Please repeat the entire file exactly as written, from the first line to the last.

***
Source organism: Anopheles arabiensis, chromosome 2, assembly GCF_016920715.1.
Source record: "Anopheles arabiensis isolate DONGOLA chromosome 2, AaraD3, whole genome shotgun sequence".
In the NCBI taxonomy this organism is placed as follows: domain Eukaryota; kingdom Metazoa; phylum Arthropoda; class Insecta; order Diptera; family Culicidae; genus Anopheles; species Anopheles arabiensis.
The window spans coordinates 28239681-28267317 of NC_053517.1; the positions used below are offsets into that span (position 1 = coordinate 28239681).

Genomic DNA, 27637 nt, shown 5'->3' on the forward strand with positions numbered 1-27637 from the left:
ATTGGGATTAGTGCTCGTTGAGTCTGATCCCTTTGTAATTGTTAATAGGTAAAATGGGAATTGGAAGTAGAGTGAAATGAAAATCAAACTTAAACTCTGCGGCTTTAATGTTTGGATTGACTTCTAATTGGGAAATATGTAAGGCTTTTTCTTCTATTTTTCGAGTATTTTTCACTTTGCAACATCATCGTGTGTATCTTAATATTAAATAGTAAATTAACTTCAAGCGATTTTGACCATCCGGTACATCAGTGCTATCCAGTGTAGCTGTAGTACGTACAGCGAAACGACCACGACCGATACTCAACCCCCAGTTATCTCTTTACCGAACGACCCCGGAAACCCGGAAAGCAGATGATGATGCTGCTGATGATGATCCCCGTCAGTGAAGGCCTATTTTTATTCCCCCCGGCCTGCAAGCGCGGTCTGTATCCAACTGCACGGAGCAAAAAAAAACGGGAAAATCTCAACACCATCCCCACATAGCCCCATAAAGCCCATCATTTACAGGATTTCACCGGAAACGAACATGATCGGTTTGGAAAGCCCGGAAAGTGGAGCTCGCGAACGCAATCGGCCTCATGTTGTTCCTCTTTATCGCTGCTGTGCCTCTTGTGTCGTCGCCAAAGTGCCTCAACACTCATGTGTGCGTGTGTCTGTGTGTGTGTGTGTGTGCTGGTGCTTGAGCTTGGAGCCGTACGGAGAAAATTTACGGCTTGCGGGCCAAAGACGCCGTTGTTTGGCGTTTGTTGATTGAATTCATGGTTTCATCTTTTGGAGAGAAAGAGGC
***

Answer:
Source organism: Anopheles arabiensis, chromosome 2, assembly GCF_016920715.1.
Source record: "Anopheles arabiensis isolate DONGOLA chromosome 2, AaraD3, whole genome shotgun sequence".
In the NCBI taxonomy this organism is placed as follows: domain Eukaryota; kingdom Metazoa; phylum Arthropoda; class Insecta; order Diptera; family Culicidae; genus Anopheles; species Anopheles arabiensis.
The window spans coordinates 28239681-28267317 of NC_053517.1; the positions used below are offsets into that span (position 1 = coordinate 28239681).

Genomic DNA, 27637 nt, shown 5'->3' on the forward strand with positions numbered 1-27637 from the left:
ATTGGGATTAGTGCTCGTTGAGTCTGATCCCTTTGTAATTGTTAATAGGTAAAATGGGAATTGGAAGTAGAGTGAAATGAAAATCAAACTTAAACTCTGCGGCTTTAATGTTTGGATTGACTTCTAATTGGGAAATATGTAAGGCTTTTTCTTCTATTTTTCGAGTATTTTTCACTTTGCAACATCATCGTGTGTATCTTAATATTAAATAGTAAATTAACTTCAAGCGATTTTGACCATCCGGTACATCAGTGCTATCCAGTGTAGCTGTAGTACGTACAGCGAAACGACCACGACCGATACTCAACCCCCAGTTATCTCTTTACCGAACGACCCCGGAAACCCGGAAAGCAGATGATGATGCTGCTGATGATGATCCCCGTCAGTGAAGGCCTATTTTTATTCCCCCCGGCCTGCAAGCGCGGTCTGTATCCAACTGCACGGAGCAAAAAAAAACGGGAAAATCTCAACACCATCCCCACATAGCCCCATAAAGCCCATCATTTACAGGATTTCACCGGAAACGAACATGATCGGTTTGGAAAGCCCGGAAAGTGGAGCTCGCGAACGCAATCGGCCTCATGTTGTTCCTCTTTATCGCTGCTGTGCCTCTTGTGTCGTCGCCAAAGTGCCTCAACACTCATGTGTGCGTGTGTCTGTGTGTGTGTGTGTGTGCTGGTGCTTGAGCTTGGAGCCGTACGGAGAAAATTTACGGCTTGCGGGCCAAAGACGCCGTTGTTTGGCGTTTGTTGATTGAATTCATGGTTTCATCTTTTGGAGAGAAAGAGGC